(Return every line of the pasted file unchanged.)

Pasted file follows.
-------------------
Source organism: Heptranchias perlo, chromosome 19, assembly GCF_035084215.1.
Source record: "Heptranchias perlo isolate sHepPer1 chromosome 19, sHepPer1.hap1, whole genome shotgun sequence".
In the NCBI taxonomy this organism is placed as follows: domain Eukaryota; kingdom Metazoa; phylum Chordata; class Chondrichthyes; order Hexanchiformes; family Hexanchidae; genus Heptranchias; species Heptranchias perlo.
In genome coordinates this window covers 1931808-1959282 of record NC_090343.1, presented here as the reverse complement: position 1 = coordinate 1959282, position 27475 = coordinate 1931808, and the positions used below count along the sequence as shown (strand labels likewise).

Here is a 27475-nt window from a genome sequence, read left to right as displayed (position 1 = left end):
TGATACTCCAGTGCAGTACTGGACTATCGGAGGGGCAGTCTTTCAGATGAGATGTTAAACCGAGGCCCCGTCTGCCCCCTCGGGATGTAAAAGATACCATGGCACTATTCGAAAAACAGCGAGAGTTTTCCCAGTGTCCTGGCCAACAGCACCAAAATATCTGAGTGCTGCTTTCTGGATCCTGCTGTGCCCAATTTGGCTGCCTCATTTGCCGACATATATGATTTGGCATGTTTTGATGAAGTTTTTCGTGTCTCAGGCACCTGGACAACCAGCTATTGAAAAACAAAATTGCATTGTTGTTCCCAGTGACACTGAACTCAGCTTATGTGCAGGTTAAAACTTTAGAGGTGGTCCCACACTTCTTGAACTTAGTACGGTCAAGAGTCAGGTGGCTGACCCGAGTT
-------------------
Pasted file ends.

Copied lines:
Source organism: Heptranchias perlo, chromosome 19, assembly GCF_035084215.1.
Source record: "Heptranchias perlo isolate sHepPer1 chromosome 19, sHepPer1.hap1, whole genome shotgun sequence".
In the NCBI taxonomy this organism is placed as follows: domain Eukaryota; kingdom Metazoa; phylum Chordata; class Chondrichthyes; order Hexanchiformes; family Hexanchidae; genus Heptranchias; species Heptranchias perlo.
In genome coordinates this window covers 1931808-1959282 of record NC_090343.1, presented here as the reverse complement: position 1 = coordinate 1959282, position 27475 = coordinate 1931808, and the positions used below count along the sequence as shown (strand labels likewise).

Here is a 27475-nt window from a genome sequence, read left to right as displayed (position 1 = left end):
TGATACTCCAGTGCAGTACTGGACTATCGGAGGGGCAGTCTTTCAGATGAGATGTTAAACCGAGGCCCCGTCTGCCCCCTCGGGATGTAAAAGATACCATGGCACTATTCGAAAAACAGCGAGAGTTTTCCCAGTGTCCTGGCCAACAGCACCAAAATATCTGAGTGCTGCTTTCTGGATCCTGCTGTGCCCAATTTGGCTGCCTCATTTGCCGACATATATGATTTGGCATGTTTTGATGAAGTTTTTCGTGTCTCAGGCACCTGGACAACCAGCTATTGAAAAACAAAATTGCATTGTTGTTCCCAGTGACACTGAACTCAGCTTATGTGCAGGTTAAAACTTTAGAGGTGGTCCCACACTTCTTGAACTTAGTACGGTCAAGAGTCAGGTGGCTGACCCGAGTT